Qualified immunity granted where shots were fired at night as vehicle moved towards location where officer stood just seconds prior


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On the evening of January 17, 2017, Genevieve Dawes and her husband, Virgilio Rosales, parked a black Dodge Journey in the back corner of an apartment complex parking lot and went to sleep in the vehicle. A resident called police and reported a suspicious vehicle. Police ran the tag and were told the car was stolen. Officers were dispatched to the scene around 5:00 AM on January 18.

Officers Christopher Alisch and Zachary Hopkins arrived at the complex first, shortly after 5:00 AM. They found the Journey vehicle boxed in on three of four sides—by fences to the front and left and by another car to the right. They approached with weapons drawn, calling to the driver and repeatedly demanding that the occupants “put your hands out the window.” As they shouted, four more officers arrived, including Christopher Hess and Jason Kimpel.

The officers conferred, expressing uncertainty as to whether the Journey was still occupied. The windows of the car were fogged; one officer remarked that “you can’t see s***.” Around this time, Hess pulled a police cruiser closer to the Journey. He sounded the horn and turned on the cruiser’s spotlight. Hopkins tried to open the right rear door of the Journey and found it locked. Hopkins then moved around behind the Journey and stood near its rear left taillight. Meanwhile, another officer discerned and announced that the Journey was in fact occupied. During the first minute that elapsed after this discovery, officers shouted commands to the effect of “show your hands” eight times and twice identified themselves as Dallas police.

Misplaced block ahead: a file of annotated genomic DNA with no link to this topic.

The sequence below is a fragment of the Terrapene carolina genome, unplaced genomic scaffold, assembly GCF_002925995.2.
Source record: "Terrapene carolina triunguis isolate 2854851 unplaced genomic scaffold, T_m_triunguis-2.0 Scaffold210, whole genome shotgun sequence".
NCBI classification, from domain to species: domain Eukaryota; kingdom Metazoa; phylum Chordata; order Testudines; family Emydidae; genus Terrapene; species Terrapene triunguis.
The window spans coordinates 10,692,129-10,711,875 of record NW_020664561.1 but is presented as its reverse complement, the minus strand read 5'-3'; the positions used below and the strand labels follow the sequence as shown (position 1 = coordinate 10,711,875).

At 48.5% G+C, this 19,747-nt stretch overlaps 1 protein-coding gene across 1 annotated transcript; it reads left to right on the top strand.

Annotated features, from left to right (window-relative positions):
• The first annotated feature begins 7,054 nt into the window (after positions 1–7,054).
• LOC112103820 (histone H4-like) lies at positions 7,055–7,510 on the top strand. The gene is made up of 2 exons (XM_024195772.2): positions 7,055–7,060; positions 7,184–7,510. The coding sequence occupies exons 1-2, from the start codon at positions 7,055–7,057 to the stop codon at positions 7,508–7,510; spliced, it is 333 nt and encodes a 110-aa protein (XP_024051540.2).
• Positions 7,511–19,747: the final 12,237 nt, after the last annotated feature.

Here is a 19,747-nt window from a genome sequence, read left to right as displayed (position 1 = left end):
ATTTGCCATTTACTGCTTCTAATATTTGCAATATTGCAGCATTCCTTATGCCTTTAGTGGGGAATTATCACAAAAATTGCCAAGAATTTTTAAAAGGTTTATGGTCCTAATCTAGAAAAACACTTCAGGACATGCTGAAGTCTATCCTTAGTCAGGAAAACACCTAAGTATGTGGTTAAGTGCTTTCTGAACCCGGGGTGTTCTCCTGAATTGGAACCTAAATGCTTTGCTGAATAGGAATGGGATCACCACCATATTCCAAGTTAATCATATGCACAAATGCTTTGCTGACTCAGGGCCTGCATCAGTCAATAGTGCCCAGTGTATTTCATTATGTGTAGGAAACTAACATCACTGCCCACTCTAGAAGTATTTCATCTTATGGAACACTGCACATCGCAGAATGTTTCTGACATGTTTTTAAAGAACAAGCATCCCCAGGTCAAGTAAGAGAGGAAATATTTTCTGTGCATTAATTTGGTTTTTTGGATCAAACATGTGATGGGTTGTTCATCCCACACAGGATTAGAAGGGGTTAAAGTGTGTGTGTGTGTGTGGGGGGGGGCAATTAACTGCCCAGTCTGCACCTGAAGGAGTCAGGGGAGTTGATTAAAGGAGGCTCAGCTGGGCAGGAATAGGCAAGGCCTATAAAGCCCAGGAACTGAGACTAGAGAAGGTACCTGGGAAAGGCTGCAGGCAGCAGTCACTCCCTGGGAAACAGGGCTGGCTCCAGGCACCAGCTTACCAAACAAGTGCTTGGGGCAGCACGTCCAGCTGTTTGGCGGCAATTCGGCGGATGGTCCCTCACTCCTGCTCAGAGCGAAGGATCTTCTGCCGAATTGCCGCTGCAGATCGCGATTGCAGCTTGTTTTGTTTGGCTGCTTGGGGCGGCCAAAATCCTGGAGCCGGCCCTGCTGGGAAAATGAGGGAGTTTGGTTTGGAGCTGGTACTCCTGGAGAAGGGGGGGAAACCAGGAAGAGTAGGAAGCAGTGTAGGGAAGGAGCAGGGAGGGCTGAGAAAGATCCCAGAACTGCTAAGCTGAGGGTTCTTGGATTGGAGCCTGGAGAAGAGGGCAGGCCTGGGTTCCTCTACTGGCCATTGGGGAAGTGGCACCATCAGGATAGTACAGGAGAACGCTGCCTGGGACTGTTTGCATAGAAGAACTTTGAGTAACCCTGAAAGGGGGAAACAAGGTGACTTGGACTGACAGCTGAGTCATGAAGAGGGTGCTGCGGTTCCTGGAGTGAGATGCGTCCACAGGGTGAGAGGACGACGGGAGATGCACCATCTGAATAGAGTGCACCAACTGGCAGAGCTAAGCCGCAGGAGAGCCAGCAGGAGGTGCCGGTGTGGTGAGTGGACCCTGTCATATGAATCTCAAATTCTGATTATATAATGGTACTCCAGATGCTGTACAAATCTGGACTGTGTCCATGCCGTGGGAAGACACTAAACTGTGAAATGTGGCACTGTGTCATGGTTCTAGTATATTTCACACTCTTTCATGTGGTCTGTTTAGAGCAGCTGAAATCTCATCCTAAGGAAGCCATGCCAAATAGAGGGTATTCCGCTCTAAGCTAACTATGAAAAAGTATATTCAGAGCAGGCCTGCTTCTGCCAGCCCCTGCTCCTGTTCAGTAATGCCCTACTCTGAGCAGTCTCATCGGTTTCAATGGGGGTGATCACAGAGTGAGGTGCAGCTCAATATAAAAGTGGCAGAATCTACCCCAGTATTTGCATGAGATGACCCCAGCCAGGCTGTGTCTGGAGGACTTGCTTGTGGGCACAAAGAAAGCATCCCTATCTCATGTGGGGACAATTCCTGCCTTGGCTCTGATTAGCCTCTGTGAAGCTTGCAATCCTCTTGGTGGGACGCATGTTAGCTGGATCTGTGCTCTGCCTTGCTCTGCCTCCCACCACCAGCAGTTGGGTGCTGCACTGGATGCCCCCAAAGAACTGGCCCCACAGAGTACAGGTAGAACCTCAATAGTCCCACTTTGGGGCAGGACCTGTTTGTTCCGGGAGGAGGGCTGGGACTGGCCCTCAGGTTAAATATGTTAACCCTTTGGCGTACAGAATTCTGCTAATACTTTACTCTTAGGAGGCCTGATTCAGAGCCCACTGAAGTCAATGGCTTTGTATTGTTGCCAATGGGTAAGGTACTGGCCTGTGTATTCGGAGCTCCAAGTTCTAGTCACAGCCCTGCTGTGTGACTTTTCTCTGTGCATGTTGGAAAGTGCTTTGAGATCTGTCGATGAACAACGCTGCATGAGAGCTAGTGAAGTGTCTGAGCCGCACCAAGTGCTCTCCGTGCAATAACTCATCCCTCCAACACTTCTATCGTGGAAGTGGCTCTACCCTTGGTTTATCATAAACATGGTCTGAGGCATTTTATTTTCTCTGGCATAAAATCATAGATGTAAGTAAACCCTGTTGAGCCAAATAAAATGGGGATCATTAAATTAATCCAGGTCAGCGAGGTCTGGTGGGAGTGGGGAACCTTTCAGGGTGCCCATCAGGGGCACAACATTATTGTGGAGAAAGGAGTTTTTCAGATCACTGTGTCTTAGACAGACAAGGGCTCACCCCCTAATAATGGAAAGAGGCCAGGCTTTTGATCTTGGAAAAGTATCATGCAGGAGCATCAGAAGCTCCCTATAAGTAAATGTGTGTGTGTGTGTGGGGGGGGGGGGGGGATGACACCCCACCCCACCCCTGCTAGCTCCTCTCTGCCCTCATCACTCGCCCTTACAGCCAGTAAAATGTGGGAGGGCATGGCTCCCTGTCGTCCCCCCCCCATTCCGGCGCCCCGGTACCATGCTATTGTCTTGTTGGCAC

While the officers were shouting, Hopkins and Kimpel stood just behind the Journey. Hopkins decided to retreat and said, “C’mon Kimpel, back up a little bit.” The officers retreated but remained in the path directly behind the Journey. Eight seconds after Hopkins’s statement, the Journey’s engine ignited. Hess leapt into a police cruiser and said “watch out” as he pulled the cruiser behind the rear bumper of the otherwise boxed-in Journey.

The Journey reversed and collided with Hess’s cruiser. The Journey then accelerated forward and hit the fence in front of it. This impact occurred at low speed, but the sound of the impact is audible on Hopkins’s body camera, and the jolt of the fence visibly shook the surrounding trees. Kimpel and Hopkins still stood behind the Journey at the moment of the Journey’s impact against the fence. Kimpel said “watch out watch out watch out,” and moved laterally out of the Journey’s path and towards other officers near the police cruiser. Kimpel passed in front of Hopkins (and could not see Hopkins) as Kimpel traveled.

Hess, after the Journey hit the cruiser, jumped out from the driver’s seat and trained his weapon on the Journey. He and other officers shouted several more times for the Journey’s occupants to show their hands. After hitting the fence, the Journey immediately reversed. As it did so, Hess fired twelve rounds, all within a five second interval. Kimpel fired one round, simultaneous with Hess’s sixth shot.